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Design principles design principles are fundamental pieces of guidance that help designers make their applications consistent with the Office of the Chief Technology Officer's (OCTO) standards of quality in the user experience. Designers should apply them when they conceive, design, critique, iterate upon, and launch the user interface and user flow of applications on

Usable by everyone

Accessibility is core to all design decisions. People with disabilities do not have less needs than anyone else. Everyone should be able to use any tool or application regardless of features or complexity.

Design mobile first because it surfaces the most important tasks and information in the most constrained context. By considering a smaller form factor before a larger one, it helps you prioritize the information and choices most critical to the user.

Don’t give Veterans options that aren’t actionable. Avoid dead ends by providing relevant next steps a Veteran can take by leveraging user data and available services.


Focus users on the primary task, free of distractions. Break complex tasks into small logically ordered steps. Provide context, explain impacts, and use VA sources to reduce data entry where possible.

Solve for clarity and consistency first, solve for polish second. Understand the user problem with user flows, sketches, and wireframes before developing high fidelity solutions. Share that work for critique and improvements by looking across the larger ecosystem of before getting to the details.

Veteran first

Design with Veterans, not for Veterans. Testing all digital tools and applications with Veterans reduces the risk of personal bias or assumptions resulting in a bad experience.

Respect Veterans’ time by using research to validate your best conceptual approach. Rather than having Veterans spend time helping you resolve granular design decisions, focus your research on the primary user problem or need.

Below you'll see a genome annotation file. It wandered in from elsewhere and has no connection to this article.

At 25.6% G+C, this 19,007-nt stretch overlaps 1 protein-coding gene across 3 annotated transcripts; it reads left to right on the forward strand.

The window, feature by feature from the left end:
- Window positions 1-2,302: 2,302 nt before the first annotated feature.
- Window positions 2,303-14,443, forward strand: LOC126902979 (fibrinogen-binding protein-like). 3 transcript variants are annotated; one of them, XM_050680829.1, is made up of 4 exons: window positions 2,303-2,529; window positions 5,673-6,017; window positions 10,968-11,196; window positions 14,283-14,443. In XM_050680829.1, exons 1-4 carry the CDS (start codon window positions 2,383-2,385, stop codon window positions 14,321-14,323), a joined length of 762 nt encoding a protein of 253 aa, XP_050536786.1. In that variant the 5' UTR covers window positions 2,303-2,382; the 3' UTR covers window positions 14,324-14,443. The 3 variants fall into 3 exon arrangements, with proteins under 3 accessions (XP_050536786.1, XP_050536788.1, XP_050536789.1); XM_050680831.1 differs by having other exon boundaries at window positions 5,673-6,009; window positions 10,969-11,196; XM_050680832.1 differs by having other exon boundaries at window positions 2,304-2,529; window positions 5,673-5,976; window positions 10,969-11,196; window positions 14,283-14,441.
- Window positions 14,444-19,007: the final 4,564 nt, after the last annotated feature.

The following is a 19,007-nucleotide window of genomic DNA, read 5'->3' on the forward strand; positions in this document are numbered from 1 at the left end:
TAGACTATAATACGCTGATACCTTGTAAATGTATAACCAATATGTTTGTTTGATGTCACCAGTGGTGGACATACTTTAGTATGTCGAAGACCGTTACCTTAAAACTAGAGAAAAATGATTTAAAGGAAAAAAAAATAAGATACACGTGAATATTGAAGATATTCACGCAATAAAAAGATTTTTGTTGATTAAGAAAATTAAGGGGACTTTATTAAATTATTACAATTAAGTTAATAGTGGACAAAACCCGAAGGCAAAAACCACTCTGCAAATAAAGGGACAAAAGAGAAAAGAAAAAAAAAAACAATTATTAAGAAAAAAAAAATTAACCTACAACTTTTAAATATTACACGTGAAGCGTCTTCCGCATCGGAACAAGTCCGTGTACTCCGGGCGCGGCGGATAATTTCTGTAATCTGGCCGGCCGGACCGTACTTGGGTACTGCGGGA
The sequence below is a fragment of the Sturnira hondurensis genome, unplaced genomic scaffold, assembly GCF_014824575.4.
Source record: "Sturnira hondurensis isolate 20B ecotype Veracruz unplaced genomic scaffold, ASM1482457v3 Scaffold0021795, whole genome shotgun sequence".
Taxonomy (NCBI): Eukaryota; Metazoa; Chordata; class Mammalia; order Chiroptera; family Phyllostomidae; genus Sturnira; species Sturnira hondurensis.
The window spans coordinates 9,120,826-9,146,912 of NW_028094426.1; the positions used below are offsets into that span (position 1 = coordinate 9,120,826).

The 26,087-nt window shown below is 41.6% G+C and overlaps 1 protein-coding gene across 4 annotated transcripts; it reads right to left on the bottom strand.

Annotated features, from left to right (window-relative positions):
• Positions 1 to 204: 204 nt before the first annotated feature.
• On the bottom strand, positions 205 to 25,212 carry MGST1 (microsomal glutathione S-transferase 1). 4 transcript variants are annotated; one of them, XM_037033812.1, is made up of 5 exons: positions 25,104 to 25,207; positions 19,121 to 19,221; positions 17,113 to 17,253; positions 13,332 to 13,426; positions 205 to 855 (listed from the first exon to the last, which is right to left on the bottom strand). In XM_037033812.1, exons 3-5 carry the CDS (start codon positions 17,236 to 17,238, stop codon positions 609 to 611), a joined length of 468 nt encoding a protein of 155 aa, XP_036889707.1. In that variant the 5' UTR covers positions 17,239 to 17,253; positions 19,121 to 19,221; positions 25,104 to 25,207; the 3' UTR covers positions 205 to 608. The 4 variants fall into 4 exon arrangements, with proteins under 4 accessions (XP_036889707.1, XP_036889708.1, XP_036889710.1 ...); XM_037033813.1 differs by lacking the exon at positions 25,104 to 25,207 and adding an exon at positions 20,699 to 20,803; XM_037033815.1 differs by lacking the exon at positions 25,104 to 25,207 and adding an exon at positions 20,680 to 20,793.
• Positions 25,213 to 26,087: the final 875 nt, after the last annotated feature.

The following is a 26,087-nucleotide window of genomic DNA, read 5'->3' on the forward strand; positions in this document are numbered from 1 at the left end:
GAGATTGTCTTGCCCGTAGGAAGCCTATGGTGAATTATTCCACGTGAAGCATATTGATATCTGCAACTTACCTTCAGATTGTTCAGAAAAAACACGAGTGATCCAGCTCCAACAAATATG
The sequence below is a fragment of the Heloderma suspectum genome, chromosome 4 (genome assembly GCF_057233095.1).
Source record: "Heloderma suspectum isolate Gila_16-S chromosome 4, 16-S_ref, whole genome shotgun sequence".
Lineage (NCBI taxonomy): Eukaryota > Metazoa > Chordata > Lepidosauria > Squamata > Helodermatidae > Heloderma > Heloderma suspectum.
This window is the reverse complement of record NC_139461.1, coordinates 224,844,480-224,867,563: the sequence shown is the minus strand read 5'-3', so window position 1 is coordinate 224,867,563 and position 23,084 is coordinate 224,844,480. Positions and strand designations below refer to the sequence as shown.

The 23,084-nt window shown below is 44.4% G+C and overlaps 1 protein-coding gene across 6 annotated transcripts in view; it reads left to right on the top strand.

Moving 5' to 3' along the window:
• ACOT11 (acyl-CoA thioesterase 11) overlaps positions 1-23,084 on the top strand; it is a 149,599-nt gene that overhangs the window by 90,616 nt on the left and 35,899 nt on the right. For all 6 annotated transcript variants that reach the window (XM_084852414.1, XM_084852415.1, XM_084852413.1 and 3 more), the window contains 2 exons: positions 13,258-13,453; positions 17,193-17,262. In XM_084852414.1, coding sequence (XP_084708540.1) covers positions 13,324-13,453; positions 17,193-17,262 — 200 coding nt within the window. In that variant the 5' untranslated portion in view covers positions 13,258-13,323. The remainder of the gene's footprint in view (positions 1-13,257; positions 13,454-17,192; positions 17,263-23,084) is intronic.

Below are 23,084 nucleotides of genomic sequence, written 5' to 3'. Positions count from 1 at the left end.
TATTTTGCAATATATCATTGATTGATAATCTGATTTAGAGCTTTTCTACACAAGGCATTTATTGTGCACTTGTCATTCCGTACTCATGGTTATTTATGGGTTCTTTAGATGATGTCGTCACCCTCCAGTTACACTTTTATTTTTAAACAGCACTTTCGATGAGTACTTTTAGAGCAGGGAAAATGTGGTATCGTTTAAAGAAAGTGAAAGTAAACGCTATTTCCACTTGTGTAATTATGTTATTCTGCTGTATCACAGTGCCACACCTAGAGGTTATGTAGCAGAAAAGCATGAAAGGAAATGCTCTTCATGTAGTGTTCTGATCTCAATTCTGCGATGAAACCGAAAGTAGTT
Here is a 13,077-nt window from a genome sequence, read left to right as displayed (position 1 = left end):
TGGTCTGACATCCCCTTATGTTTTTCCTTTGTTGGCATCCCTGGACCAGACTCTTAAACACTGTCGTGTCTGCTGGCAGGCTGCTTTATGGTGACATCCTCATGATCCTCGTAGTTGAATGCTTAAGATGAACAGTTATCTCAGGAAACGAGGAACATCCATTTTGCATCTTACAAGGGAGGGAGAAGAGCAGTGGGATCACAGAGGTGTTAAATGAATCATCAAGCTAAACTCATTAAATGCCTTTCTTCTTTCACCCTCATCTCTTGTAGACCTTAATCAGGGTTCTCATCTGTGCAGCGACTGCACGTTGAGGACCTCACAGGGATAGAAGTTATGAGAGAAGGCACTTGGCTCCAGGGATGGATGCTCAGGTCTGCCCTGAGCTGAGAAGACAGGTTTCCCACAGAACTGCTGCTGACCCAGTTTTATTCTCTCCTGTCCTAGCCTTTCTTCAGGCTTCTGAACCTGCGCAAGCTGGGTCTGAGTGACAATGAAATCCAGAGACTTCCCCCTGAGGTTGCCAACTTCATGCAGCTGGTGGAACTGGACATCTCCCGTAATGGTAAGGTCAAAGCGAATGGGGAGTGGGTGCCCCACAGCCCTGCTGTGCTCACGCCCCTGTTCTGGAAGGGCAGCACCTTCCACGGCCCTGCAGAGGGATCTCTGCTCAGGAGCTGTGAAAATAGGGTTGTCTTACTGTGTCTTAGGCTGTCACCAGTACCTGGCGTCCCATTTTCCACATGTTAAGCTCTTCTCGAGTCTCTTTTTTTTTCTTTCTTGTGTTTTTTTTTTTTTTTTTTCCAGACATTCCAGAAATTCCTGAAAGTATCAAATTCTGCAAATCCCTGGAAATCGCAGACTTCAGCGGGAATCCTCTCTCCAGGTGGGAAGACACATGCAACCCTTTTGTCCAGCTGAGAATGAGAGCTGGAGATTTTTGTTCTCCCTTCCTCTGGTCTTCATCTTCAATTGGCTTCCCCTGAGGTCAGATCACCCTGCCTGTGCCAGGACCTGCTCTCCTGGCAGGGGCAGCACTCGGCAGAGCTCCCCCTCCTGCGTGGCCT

Base your design decisions on whether the Veteran or caregiver can complete a task over what might “look right.” Everything we design should ultimately make tasks easier for our Veterans. Don’t spend time finessing how something looks if it’s working for the Veteran.

A Veterans’ journey is fundamentally unique, and not limited to The digital experience is a part of a larger, end-to-end government service experience that should connect a Veteran to all the people, places, and services that helps them access benefits. Because of this unique nature, what works in other industries may not always apply.


The customer experience should be consistent across tools, applications, and devices. A Veteran should be able to access the same content and user experience regardless of how they engage with their data.

Use existing collaboration processes and channels to see your work in a larger context. Some of what you’re designing may have been designed before, while some of what you are designing might be entirely new and necessary. Collaborate with the OCTO and Platform team to ensure that you have visibility to spend your best effort on the things that needs the most.

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Last updated: Jun 27, 2022